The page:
2) A requirement to target systems most in need like the drinking water SRF. SECTION 1452 (b)(3)(A) IN GENERAL -An intended use plan shall provide, to the maximum extent practicable, that priority for the use of funds be given to projects that -- (i) address the most serious risk to human health; (ii) are necessary to ensure compliance with the requirements of this title (including requirements for filtration); and (iii) assist systems most in need on a per household basis according to State affordability criteria.
3) Grants (some type of mechanism to make funding useful for hardship communities). SECTION 1452 (d) ASSISTANCE FOR DISADVANTAGED COMMUNITIES (1) LOAN SUBSIDY- Notwithstanding any other provision of this section, in any case in which the State makes a loan pursuant to subsection (a)(2) to a disadvantaged community or to a community that the State expects to become a disadvantaged community as the result of a proposed project, the State may provide additional subsidization (including forgiveness of principal). (2) TOTAL AMOUNT OF SUBSIDIES- For each fiscal year, the total amount of loan subsidies made by a State pursuant to paragraph (1) may not exceed 30 percent of the amount of the capitalization grant received by the State for the year. (3) DEFINITION OF DISADVANTAGED COMMUNITY- In this subsection, the term `disadvantaged community' means the service area of a public water system that meets affordability criteria established after public review and comment by the State in which the public water system is located. The Administrator may publish information to assist States in establishing affordability criteria.
Our specific comments on Senate Bill 1961 include:
1. We appreciate that the bill did not include new priorities for funding, set-asides for various size systems, and changes in the disadvantage community determination. We have been told that large system groups believe too high a percentage of the present drinking water SRF funding is going to small communities. However, a significant portion of the funding should flow toward small systems because, generally, they need it more. Rates are often much higher per household in small communities – often from compliance requirements. EPA rules on the horizon will likely triple water rates in rural systems. Also, rural communities often have lower median household incomes. The CWA and SDWA axiom in rural areas is: much higher cost per household with much lower income. No large system is facing cost increases on a per household basis comparable to what is facing small systems. It only makes sense that federally subsidized funding would flow toward the communities with the greatest need – that is to small systems.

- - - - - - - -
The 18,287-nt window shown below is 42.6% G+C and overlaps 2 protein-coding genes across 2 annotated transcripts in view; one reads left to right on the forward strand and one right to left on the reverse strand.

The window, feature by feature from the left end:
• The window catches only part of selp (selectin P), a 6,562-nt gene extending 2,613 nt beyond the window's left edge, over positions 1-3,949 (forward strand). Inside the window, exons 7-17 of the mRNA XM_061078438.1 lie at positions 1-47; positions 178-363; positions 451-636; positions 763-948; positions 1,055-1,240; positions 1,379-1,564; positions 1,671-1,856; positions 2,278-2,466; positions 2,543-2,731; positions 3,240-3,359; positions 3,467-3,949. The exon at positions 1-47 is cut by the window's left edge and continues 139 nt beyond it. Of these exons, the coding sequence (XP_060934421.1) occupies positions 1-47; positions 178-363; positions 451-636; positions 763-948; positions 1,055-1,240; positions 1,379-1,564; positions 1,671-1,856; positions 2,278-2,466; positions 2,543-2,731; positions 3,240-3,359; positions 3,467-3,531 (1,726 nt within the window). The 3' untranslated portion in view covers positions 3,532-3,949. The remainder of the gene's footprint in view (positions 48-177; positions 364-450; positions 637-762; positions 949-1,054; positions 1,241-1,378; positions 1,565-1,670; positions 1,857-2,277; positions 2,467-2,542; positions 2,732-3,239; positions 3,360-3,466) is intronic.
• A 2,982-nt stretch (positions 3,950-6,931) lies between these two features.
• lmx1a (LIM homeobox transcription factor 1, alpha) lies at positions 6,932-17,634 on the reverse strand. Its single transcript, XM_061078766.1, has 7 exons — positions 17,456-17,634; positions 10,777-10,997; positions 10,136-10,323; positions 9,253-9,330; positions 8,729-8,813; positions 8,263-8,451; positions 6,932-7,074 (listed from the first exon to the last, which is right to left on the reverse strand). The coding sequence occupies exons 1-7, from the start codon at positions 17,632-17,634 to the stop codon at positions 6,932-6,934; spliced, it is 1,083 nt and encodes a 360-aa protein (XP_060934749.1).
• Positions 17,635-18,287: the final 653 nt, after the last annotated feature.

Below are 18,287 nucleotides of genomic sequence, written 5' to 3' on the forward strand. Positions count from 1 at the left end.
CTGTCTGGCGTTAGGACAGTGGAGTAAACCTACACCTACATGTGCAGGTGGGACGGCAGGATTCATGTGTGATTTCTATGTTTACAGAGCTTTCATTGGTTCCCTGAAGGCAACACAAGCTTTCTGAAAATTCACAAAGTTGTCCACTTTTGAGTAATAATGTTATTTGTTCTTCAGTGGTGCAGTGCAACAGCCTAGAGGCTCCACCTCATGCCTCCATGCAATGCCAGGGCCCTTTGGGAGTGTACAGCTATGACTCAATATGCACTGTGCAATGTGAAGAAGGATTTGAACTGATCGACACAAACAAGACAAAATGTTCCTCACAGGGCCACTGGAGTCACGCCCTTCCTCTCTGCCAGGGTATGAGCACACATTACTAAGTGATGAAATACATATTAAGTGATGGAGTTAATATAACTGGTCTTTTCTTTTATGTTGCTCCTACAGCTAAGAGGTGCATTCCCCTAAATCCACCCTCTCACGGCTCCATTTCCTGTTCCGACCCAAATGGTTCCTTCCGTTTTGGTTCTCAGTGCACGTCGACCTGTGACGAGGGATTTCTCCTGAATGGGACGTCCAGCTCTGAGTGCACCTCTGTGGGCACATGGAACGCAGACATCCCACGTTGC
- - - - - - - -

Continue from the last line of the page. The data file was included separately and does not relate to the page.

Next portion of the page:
2. We appreciate that the bill retains the three SDWA provisions (mentioned above) that ensure funding results in the greatest advancement in public health/environmental protection and be used to assist the consumer with the most economic need. This keeps the money tied to the regulations. Funds should be used for the greatest health protection, which should be what the regulations are targeting. To target funding for issues outside of the scope of the regulations would infer that the regulations are not covering the greatest health risks.
3. We urge the Committee to include the three SDWA provisions [sec. 1452 (b)(3)(A) - above] in wastewater program in a comparable form. This will ensure the more critical projects with the greatest need receive priority.
4. We urge the Committee to include the same set-aside amounts for the wastewater and drinking water programs; 15% minimum for small systems as like the drinking water program and 30% disadvantaged community subsidy like in the drinking water programs. This parity will ensure states have the tools to help the systems most in need and will be especially important if the two funds have transfer authority between them.
5. Corporate water systems should not be eligible for state revolving funding. Taxpayer subsidies should be prohibited from profit generating companies or companies paying profits for shareholders/investors. Private companies argue that they have to comply with the same regulations. However, they voluntarily chose to get into this “business” and compliance is not the over-riding principle that should be considered in this discussion. We believe that the distinction in mission between public and private is the core principal that should be considered. Private systems are in the business to maximize profit. Public water utilities were and are created to provide for public welfare (the reason why public water continues to expand to underserved and non-profitable populations). This is a significant difference. And while we believe that maximizing profit is a noble virtue and as American as safe water, we do not think that taxpayers should help the cause of privately owned systems. In addition, the needs of less affluent public water systems and families with no piped water dwarf the current SRF allocations. The state of Florida has a novel compromise to this issue. Florida limits SRF funds to private water systems less than 1,500 people – ensuring funds are limited to the class of private water systems that did not get into the business as a corporate enterprise. Also, this group of private systems could be included in the state’s needs assessment which determines allocations under the bill.